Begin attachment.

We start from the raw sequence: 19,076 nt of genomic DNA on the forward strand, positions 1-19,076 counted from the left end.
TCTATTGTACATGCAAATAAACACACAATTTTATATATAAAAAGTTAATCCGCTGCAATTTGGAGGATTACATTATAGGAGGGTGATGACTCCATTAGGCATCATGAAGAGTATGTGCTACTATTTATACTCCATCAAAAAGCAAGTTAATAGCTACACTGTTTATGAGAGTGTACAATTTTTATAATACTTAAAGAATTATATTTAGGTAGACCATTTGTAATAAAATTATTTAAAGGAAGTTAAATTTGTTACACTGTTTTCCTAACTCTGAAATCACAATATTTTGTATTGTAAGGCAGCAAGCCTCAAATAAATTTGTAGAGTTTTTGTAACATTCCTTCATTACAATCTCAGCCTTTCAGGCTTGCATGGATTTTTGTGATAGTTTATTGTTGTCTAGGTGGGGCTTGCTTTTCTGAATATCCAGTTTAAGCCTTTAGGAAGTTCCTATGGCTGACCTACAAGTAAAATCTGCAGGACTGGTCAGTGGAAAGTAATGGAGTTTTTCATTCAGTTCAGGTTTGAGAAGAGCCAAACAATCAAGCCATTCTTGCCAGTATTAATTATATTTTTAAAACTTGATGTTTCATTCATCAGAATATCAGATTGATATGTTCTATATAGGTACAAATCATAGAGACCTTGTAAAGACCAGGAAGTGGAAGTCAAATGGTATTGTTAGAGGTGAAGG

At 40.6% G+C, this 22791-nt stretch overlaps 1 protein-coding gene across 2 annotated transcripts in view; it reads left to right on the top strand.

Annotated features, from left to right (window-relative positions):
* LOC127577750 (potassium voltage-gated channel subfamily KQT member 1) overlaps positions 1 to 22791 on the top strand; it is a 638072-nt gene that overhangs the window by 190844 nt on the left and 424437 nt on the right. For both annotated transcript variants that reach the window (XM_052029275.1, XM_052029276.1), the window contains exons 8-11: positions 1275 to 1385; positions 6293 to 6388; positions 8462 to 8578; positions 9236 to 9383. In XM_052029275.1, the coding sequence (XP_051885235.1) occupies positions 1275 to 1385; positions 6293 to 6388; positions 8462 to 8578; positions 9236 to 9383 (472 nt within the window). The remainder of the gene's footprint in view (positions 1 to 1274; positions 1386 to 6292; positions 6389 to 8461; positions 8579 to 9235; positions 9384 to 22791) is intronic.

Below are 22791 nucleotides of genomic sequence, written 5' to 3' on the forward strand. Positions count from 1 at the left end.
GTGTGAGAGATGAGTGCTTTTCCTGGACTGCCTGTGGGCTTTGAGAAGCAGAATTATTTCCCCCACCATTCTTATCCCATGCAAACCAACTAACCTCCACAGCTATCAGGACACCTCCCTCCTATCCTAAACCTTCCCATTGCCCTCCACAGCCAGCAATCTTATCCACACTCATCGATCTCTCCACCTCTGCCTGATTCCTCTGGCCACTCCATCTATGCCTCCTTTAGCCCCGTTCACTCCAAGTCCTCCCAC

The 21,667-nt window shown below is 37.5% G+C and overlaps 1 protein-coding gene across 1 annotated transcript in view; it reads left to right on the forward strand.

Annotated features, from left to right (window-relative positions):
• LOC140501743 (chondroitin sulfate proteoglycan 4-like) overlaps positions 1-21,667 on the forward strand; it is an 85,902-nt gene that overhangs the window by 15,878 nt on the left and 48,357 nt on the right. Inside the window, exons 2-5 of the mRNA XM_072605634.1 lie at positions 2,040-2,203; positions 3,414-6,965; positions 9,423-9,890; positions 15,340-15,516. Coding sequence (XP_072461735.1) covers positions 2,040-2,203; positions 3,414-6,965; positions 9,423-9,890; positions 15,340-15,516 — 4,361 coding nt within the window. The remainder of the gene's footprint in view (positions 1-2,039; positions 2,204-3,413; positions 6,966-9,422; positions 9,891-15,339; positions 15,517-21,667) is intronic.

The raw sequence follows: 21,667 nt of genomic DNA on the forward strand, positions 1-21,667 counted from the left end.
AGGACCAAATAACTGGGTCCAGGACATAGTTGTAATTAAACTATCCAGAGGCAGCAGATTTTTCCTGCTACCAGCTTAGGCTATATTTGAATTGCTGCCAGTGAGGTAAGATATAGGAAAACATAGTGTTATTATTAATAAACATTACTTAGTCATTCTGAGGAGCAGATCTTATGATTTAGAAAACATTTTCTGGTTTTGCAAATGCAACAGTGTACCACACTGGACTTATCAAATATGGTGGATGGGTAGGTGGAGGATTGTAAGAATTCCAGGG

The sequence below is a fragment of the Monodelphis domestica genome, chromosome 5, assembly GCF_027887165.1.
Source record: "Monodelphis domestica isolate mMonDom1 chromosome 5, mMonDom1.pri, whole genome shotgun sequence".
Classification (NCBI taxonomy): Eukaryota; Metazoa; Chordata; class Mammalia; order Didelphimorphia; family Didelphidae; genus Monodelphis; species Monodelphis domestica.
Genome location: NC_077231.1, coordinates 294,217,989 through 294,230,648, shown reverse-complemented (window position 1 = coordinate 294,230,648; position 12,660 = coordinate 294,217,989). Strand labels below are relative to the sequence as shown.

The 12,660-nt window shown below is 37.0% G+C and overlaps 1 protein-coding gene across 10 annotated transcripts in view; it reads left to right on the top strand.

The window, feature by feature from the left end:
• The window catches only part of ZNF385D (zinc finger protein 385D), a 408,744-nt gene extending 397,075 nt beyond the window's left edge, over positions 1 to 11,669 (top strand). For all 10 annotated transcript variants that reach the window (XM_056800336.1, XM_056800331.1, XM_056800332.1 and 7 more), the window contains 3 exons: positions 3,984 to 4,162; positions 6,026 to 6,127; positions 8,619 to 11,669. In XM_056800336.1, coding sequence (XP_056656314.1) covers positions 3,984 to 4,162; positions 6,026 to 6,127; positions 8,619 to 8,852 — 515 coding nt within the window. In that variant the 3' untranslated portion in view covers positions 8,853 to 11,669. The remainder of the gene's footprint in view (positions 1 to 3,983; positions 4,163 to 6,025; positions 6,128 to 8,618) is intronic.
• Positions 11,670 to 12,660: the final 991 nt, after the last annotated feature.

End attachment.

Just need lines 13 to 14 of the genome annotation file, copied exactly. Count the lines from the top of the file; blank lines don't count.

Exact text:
The sequence below is a fragment of the Monodelphis domestica genome, chromosome 5, assembly GCF_027887165.1.
Source record: "Monodelphis domestica isolate mMonDom1 chromosome 5, mMonDom1.pri, whole genome shotgun sequence".